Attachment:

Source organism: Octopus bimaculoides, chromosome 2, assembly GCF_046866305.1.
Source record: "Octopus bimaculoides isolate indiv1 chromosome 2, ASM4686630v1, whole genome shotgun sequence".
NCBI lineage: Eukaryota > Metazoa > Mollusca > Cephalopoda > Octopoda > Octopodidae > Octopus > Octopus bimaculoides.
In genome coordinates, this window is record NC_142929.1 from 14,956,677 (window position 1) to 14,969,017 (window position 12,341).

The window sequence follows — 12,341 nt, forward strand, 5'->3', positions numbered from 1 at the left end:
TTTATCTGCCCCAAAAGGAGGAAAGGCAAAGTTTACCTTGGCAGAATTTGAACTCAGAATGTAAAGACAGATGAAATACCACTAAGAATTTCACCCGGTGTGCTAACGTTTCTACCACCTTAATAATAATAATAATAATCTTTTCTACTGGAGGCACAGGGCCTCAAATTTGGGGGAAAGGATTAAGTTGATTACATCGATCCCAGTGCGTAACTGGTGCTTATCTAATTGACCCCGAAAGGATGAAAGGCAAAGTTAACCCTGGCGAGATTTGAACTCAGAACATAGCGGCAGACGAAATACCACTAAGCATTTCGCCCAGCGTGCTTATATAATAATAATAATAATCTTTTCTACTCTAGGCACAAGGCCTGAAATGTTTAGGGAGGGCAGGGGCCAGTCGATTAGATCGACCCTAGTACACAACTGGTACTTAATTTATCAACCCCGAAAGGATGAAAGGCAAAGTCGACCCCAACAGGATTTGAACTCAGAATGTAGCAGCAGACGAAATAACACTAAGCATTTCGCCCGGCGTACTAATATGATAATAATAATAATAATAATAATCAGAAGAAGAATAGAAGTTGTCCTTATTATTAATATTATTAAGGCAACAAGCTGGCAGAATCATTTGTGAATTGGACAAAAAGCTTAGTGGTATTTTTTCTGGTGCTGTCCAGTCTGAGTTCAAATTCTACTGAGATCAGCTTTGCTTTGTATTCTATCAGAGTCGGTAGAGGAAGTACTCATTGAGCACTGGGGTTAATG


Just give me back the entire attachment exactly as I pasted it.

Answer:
Source organism: Octopus bimaculoides, chromosome 2, assembly GCF_046866305.1.
Source record: "Octopus bimaculoides isolate indiv1 chromosome 2, ASM4686630v1, whole genome shotgun sequence".
NCBI lineage: Eukaryota > Metazoa > Mollusca > Cephalopoda > Octopoda > Octopodidae > Octopus > Octopus bimaculoides.
In genome coordinates, this window is record NC_142929.1 from 14,956,677 (window position 1) to 14,969,017 (window position 12,341).

The window sequence follows — 12,341 nt, forward strand, 5'->3', positions numbered from 1 at the left end:
TTTATCTGCCCCAAAAGGAGGAAAGGCAAAGTTTACCTTGGCAGAATTTGAACTCAGAATGTAAAGACAGATGAAATACCACTAAGAATTTCACCCGGTGTGCTAACGTTTCTACCACCTTAATAATAATAATAATAATCTTTTCTACTGGAGGCACAGGGCCTCAAATTTGGGGGAAAGGATTAAGTTGATTACATCGATCCCAGTGCGTAACTGGTGCTTATCTAATTGACCCCGAAAGGATGAAAGGCAAAGTTAACCCTGGCGAGATTTGAACTCAGAACATAGCGGCAGACGAAATACCACTAAGCATTTCGCCCAGCGTGCTTATATAATAATAATAATAATCTTTTCTACTCTAGGCACAAGGCCTGAAATGTTTAGGGAGGGCAGGGGCCAGTCGATTAGATCGACCCTAGTACACAACTGGTACTTAATTTATCAACCCCGAAAGGATGAAAGGCAAAGTCGACCCCAACAGGATTTGAACTCAGAATGTAGCAGCAGACGAAATAACACTAAGCATTTCGCCCGGCGTACTAATATGATAATAATAATAATAATAATAATCAGAAGAAGAATAGAAGTTGTCCTTATTATTAATATTATTAAGGCAACAAGCTGGCAGAATCATTTGTGAATTGGACAAAAAGCTTAGTGGTATTTTTTCTGGTGCTGTCCAGTCTGAGTTCAAATTCTACTGAGATCAGCTTTGCTTTGTATTCTATCAGAGTCGGTAGAGGAAGTACTCATTGAGCACTGGGGTTAATG